UI Flows may be used successfully to visualize User and Task Flows. Both of these techniques focus on presenting features and interactions, not pages. Thanks to adding some UI they will become more readable. The whole concept of the product will become more understandable.
Why is it worth to make UI Flows
In one sentence: UI Flows help designers to visualize interactions with the whole product in glanceable and understandable way. This deliverable is not just for designers look at, they are created to be shared.
UI Flows bridge the communication gap between designers, development team, and stakeholders. Thanks to User Flows your team does not to see only mockups or wireframes, but the whole flow and possible interactions. This way designer presents the big picture of the solution.
How to make UI Flows
There are some dedicated solutions to create flows. However, if you already use Sketch to design UI – you may be surprised how this tool may be efficient when it comes to the creation of flow charts.
If you would like to create your own UI Flow kit Sketch has brilliant features like symbols, libraries or stretchable elements that will help you to create one. However, it is the time-consuming process. If you would like to create UI Flows that match your brand or adjust to every project – I have got something for you:
SQUID UI Flow Template – is the ultimate flow toolkit for Sketch. It contains 56 connection types, nodes, annotations, interaction symbols and over 50 UI templates for mobile and web. Thanks to SQUID you will be able to instantly start creating your own flows. The template is designed in a way that supports efficient workflow – creating user flow from a scratch you take just a few minutes.
There is a special offer for UXMisfit.com Subscribers. For everyone who joins UXMisfit.com Newsletter there is a promo offer code. SQUID is available to purchase with 15% discount.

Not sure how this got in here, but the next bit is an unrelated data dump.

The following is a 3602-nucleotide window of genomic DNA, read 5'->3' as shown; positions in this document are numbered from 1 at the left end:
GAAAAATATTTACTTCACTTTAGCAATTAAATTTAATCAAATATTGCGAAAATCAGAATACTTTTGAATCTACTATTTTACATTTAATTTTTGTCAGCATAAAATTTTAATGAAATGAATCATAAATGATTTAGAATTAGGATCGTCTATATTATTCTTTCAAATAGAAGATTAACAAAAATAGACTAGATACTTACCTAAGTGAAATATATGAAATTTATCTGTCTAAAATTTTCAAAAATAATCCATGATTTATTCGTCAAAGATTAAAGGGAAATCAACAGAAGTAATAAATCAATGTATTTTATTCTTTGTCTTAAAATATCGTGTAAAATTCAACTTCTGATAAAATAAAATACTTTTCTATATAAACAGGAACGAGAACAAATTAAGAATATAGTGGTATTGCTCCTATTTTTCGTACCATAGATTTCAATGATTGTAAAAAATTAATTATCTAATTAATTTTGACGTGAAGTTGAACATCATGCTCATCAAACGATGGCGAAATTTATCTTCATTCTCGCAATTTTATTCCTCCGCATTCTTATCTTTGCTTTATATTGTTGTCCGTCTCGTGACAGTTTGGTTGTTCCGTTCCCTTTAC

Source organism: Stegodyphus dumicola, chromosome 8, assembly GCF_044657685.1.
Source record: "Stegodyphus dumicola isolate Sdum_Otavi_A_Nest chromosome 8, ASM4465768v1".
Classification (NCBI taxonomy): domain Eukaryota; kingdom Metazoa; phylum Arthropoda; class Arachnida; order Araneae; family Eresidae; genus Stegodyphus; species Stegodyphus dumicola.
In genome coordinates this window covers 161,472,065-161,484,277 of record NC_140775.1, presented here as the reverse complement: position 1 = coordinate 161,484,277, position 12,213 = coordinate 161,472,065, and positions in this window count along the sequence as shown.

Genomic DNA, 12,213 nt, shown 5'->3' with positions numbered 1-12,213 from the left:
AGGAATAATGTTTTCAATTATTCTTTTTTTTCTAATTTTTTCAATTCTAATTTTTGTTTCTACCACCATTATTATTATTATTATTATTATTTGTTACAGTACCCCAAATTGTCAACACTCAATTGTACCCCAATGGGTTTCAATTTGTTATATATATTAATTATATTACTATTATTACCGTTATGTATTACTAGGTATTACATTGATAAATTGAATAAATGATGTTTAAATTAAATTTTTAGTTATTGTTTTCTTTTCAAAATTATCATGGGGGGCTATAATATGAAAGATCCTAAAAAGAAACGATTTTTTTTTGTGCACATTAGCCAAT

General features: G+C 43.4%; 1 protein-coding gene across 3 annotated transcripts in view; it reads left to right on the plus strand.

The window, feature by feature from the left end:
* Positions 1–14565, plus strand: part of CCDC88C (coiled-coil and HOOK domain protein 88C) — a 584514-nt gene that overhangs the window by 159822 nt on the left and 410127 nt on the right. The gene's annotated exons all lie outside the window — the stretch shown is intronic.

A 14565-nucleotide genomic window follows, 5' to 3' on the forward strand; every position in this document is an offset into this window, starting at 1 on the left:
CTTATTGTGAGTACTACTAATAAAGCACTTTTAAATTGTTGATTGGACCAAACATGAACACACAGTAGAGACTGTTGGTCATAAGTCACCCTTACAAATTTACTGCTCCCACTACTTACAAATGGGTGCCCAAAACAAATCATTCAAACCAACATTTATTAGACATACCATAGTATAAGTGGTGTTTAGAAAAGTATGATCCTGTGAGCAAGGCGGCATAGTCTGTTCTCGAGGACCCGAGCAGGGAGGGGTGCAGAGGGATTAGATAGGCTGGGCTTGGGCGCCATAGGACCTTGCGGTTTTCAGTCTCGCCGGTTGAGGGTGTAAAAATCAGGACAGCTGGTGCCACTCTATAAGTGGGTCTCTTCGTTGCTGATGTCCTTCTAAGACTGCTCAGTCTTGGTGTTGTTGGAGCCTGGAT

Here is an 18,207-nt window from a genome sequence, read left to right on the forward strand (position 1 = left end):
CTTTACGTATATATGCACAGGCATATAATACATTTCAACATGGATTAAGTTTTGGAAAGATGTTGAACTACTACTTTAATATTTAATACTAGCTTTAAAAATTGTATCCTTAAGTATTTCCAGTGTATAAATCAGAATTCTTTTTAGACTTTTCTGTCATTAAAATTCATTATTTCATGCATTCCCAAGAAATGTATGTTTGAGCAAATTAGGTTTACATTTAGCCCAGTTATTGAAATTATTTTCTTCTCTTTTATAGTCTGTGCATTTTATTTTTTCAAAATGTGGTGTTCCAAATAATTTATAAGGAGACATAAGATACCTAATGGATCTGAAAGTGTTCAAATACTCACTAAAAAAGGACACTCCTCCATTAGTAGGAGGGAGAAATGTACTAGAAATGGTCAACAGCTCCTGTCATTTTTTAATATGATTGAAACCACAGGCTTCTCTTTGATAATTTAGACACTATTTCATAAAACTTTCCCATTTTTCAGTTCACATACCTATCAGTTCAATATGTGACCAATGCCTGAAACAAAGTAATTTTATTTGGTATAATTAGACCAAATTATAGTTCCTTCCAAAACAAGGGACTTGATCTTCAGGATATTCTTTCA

To get the best tips for designing UI flows in Sketch I would like you to read the following story: User Flows in Sketch — Step by Step Guide to Create Them Quickly.
Better than Prototypes?
There are some cases when UI Flows may work better than prototypes. If your client or team needs a quick glanceable deliverable to check if they understand solution well, there is no better part of product documentation than User flow diagrams.
Prototype requires interactions: scrolling, taps, swipes – all of this takes precious time. If someone would like to see the big picture of the solution diagram will do the work more efficiently.
User flows are very useful deliverables. However, do not think that prototypes are redundant. They are very important. Prototypes give the opportunity to validate our solution before it is built by showing how the product will work.
Agile and Lean methodologies encourage to make as little documentation as possible but as much ass necessary. UI Flows are the type of deliverables that clarify and effectively visualize the concept of the solution.
If you have not tried to prepare UI Flows, you should try to involve them in your next project. This may be a perfect occasion to confirm vision of the stakeholders. Make the whole design more understandable to your team members and save some time. If you are Sketch user I encourage you to try SQUID to create flows.